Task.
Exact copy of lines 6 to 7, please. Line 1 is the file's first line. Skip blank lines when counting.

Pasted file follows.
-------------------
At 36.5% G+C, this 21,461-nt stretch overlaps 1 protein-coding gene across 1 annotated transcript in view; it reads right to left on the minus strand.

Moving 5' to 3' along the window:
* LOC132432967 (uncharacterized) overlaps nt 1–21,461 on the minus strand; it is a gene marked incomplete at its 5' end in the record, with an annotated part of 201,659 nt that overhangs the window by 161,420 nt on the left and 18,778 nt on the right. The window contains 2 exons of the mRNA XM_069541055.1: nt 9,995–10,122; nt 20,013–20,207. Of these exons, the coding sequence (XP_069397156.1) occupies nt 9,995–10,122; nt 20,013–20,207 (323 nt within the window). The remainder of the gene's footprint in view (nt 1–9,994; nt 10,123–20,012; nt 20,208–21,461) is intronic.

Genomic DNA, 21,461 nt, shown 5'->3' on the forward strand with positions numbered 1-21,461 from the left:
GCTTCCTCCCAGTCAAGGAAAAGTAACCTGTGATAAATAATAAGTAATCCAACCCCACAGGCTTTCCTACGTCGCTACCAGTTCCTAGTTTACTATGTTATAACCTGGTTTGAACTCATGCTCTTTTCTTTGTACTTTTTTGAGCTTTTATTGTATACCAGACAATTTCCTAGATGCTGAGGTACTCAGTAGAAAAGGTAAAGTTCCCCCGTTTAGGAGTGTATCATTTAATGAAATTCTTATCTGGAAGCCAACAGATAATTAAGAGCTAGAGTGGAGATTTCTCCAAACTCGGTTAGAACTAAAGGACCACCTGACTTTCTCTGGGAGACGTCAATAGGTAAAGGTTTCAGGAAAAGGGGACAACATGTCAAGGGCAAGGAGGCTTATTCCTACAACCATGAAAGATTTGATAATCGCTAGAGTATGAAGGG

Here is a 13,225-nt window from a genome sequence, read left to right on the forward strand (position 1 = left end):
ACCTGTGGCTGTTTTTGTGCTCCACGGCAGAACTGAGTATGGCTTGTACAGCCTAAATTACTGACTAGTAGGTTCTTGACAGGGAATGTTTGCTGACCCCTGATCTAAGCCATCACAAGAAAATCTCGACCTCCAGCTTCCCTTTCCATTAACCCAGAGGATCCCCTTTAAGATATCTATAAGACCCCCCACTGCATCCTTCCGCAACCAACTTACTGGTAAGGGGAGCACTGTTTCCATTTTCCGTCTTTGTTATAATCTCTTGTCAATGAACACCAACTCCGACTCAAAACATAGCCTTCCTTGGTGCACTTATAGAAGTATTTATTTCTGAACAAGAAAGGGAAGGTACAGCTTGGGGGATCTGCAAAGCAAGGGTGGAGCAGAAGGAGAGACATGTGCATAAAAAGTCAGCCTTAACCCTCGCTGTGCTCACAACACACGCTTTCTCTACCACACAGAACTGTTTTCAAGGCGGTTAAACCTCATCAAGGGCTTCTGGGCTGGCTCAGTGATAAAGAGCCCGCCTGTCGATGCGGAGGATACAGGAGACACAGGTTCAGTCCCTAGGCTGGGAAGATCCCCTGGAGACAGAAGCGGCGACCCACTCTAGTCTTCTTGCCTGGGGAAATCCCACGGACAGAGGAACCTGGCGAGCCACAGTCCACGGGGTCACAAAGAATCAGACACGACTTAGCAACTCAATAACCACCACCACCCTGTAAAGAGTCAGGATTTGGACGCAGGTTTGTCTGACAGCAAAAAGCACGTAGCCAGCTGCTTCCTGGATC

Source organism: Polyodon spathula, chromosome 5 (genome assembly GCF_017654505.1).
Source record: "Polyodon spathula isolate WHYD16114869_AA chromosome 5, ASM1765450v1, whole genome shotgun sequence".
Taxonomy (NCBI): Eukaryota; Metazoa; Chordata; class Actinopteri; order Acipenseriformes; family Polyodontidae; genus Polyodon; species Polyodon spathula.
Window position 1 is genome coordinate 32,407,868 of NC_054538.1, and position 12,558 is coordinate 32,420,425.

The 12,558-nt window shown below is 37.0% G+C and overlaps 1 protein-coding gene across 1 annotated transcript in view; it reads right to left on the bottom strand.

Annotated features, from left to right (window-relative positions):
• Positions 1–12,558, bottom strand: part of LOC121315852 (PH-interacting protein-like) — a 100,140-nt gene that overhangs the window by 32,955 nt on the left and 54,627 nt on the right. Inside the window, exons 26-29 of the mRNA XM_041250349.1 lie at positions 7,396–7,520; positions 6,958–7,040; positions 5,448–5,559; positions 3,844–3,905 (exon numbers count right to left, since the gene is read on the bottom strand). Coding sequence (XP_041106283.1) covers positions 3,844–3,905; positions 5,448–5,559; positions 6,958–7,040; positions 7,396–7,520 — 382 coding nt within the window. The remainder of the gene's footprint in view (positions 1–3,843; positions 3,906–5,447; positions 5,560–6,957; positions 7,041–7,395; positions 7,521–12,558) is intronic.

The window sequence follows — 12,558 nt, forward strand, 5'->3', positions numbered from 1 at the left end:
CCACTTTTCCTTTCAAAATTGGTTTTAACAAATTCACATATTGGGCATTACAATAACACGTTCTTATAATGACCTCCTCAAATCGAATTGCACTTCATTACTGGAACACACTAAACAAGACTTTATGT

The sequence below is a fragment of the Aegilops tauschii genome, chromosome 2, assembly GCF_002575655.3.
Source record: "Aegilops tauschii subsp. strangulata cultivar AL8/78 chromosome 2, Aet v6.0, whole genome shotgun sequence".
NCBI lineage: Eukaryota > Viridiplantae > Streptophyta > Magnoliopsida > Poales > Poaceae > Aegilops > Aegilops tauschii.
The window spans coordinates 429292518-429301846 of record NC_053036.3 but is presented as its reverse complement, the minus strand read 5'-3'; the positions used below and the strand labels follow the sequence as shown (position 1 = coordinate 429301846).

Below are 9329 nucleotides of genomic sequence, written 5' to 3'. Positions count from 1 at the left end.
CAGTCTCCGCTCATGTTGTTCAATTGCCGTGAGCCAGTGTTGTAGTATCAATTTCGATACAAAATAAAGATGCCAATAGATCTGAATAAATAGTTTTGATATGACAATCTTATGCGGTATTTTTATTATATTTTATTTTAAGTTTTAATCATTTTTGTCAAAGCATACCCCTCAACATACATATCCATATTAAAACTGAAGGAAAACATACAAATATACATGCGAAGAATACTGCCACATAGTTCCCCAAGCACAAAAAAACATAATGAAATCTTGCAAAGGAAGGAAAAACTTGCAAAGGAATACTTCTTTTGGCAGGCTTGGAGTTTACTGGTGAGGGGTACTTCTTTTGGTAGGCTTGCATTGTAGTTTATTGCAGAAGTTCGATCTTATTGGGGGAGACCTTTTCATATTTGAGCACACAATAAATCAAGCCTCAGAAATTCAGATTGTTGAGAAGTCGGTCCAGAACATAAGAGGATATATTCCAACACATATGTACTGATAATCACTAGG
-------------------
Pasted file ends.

Here is a 13,225-nt window from a genome sequence, read left to right on the forward strand (position 1 = left end):
ACCTGTGGCTGTTTTTGTGCTCCACGGCAGAACTGAGTATGGCTTGTACAGCCTAAATTACTGACTAGTAGGTTCTTGACAGGGAATGTTTGCTGACCCCTGATCTAAGCCATCACAAGAAAATCTCGACCTCCAGCTTCCCTTTCCATTAACCCAGAGGATCCCCTTTAAGATATCTATAAGACCCCCCACTGCATCCTTCCGCAACCAACTTACTGGTAAGGGGAGCACTGTTTCCATTTTCCGTCTTTGTTATAATCTCTTGTCAATGAACACCAACTCCGACTCAAAACATAGCCTTCCTTGGTGCACTTATAGAAGTATTTATTTCTGAACAAGAAAGGGAAGGTACAGCTTGGGGGATCTGCAAAGCAAGGGTGGAGCAGAAGGAGAGACATGTGCATAAAAAGTCAGCCTTAACCCTCGCTGTGCTCACAACACACGCTTTCTCTACCACACAGAACTGTTTTCAAGGCGGTTAAACCTCATCAAGGGCTTCTGGGCTGGCTCAGTGATAAAGAGCCCGCCTGTCGATGCGGAGGATACAGGAGACACAGGTTCAGTCCCTAGGCTGGGAAGATCCCCTGGAGACAGAAGCGGCGACCCACTCTAGTCTTCTTGCCTGGGGAAATCCCACGGACAGAGGAACCTGGCGAGCCACAGTCCACGGGGTCACAAAGAATCAGACACGACTTAGCAACTCAATAACCACCACCACCCTGTAAAGAGTCAGGATTTGGACGCAGGTTTGTCTGACAGCAAAAAGCACGTAGCCAGCTGCTTCCTGGATC